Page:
Excellent advice and almost the exact experience I have had in my own 7 years of beekeeping. I started with the BackwardsBeekeepers club, (Kirk Anderson, Amy Seidenwurm, Russell Bates founders) which taught catching of feral survivor stock, ran a bee rescue hotline for several years (which had 5 dispatchers rotating on the phone hotline) but which disallowed us rescuers from charging except for gas money. I did some huge and complicated multi-day jobs under that model and we were mobbed by callers from all over Los Angeles. The club folded for a few reasons, and one was that the no-charge rule was untenable. I also got a LOT of floozy students getting free bees and mentoring from me. I learned and now have a price schedule for removals, with detailed description of what I will do (which is NOT structural repair, either) and, for mentoring newbees, a Student Contract with my expectations clearly spelled out for reading and equipment and conduct and what students may expect from me. It works so much better. I would add to your list, making relationships with the local bee swarm/exterminator people to gain access to bees they formerly “black bagged” for lack of skills in keeping bees or not being interested. This has helped me a lot to get the colonies I can later sell as nucs to a Permaculture farm in Moorpark that is establishing a couple large feral sourced apiaries. I think diversity in your income stream is really important, since the whole year is going to not be as lucrative from one month to the next. The public is being quite stirred up about all the media stories regarding the loss of the bee population, and though the coverage is always lacking some very important facts and focuses on the wrong things a good deal of the time, there is still the impression in the public mind that honey bees need protection, not extermination. Nevertheless, I still encounter quite a few clients who want a large cutout done for the price of a swarm call (“my neighbor only paid x-dollars for a bee issue!” ) and as much as I try to carefully explain the differences in the work required, they undervalue the skills, time and equipment needed. I found a critical response is to NOT let the potential client rope me into a bid price before I have opened the space to see the size of a cutout. I send them the schedule of pricing based on the number of framed BROOD combs, and do not listen to their stories of when the bees established or any other criteria. Just not reliable. Many folks, even very wealthy potential clients, still opt to exterminate because they simply have no model by which to judge the nature of such specialized work and undervalue the skills. I have been a dental hygienist for 37 years, but that is only one day a week of my life, and the bee work is EVERY day. It is almost always more profitable on a monthly basis, as well. Networking with all sorts of folks working outdoors makes referrals fall your way, too. I have working relationships with LA International Airport, arborists, exterminators, swarm removers, gardeners and landscape maintenance people, commercial building managers, municipal public works and parking and animal control employees, and real estate managers. All these folks often encounter bee colonies and want to know who is doing good work to save honey bees. Get some nice cards and hand them out liberally! I have my card duplicated as a pair of magnetic ad signs on the doors of my truck/car and this alerts the public about what you do. Decide what areas of the city you are willing to drive to—I get too many calls from the Westside, notorious for awful traffic and far from where I live—so I have to tell them I am passing on such jobs, though I love to save bees.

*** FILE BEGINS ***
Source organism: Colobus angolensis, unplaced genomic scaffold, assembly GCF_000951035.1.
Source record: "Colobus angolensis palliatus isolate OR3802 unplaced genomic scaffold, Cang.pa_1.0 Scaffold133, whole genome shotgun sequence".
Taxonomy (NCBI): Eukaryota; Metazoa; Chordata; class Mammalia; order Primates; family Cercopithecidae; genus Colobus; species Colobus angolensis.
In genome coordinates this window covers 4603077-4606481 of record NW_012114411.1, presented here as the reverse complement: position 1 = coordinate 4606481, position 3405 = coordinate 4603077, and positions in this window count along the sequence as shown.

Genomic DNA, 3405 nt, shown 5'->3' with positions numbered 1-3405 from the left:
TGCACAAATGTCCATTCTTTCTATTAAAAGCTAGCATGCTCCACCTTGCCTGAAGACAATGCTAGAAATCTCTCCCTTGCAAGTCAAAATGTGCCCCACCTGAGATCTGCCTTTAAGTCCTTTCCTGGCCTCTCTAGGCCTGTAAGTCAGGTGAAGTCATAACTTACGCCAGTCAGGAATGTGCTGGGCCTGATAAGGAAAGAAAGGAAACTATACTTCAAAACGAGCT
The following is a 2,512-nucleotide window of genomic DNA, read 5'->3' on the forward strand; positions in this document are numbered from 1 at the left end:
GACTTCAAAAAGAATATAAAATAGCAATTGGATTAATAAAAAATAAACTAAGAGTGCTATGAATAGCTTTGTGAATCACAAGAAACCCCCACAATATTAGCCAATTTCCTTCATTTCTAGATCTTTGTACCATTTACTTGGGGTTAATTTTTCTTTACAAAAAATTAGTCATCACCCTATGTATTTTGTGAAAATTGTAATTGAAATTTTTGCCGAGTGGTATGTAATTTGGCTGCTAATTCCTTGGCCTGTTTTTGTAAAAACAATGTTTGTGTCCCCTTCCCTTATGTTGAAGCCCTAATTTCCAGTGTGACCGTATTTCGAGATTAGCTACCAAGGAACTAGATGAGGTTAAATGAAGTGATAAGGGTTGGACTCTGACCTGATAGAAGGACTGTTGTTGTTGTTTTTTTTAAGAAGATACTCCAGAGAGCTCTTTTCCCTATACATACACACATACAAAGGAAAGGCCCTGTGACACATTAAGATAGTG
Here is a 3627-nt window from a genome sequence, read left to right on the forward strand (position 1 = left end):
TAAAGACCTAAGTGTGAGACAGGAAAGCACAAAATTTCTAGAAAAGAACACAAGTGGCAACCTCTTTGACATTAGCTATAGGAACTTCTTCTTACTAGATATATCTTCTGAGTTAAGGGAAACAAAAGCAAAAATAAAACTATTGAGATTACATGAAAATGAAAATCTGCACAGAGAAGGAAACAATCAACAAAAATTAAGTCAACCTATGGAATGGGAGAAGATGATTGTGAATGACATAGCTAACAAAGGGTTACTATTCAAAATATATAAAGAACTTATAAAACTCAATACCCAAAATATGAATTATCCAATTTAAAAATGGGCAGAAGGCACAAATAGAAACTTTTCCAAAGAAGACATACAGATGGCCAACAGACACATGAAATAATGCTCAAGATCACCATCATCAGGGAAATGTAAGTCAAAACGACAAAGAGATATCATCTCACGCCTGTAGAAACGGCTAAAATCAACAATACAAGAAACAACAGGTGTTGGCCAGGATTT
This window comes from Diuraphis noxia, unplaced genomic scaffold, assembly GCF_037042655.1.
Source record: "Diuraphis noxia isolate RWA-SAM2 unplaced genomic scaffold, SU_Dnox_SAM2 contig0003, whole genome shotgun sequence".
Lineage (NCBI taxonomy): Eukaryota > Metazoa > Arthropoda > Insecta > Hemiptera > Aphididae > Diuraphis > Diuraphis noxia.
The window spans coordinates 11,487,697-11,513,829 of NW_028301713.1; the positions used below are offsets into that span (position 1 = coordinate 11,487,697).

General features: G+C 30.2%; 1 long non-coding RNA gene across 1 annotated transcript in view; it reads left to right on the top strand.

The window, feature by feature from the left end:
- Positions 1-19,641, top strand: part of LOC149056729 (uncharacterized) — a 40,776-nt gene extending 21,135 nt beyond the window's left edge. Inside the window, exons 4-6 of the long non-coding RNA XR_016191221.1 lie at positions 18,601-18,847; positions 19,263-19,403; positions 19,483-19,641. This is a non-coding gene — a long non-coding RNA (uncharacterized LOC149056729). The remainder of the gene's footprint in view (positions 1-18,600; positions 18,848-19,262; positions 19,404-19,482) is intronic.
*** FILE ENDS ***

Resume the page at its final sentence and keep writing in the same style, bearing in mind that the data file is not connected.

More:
Reply
Lexi Nutter

do you use any type of contract when providing your multiple services? If so, what all do you include in that contract?

Reply
Hilary

Hi Lexi,

Yes, I include a contract that spells out whatever our agreement is. I also have a legal waiver I make them sign.

Reply
Justin Maness

You’ve got a great perspective on the beekeeping community as a whole, we are one crazy quirky bunch but i agree we should always be supportive of each other, natural or conventional, entrepreneur or “Free-bee” whatever your style.

Reply
Michele

Great job and great ideas! I’m an italian hobbyst beekeeper and I started one year ago. I have three hives and I agree with you. The community of beekeepers provide a WONDERFUL service to everyone, why don’t we charge for our services? 😉 carry on and thank you for your support work!

Reply

Buzzing to say something?